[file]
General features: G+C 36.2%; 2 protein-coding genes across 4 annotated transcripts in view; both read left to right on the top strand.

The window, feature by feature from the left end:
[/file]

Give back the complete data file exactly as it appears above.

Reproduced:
General features: G+C 36.2%; 2 protein-coding genes across 4 annotated transcripts in view; both read left to right on the top strand.

The window, feature by feature from the left end: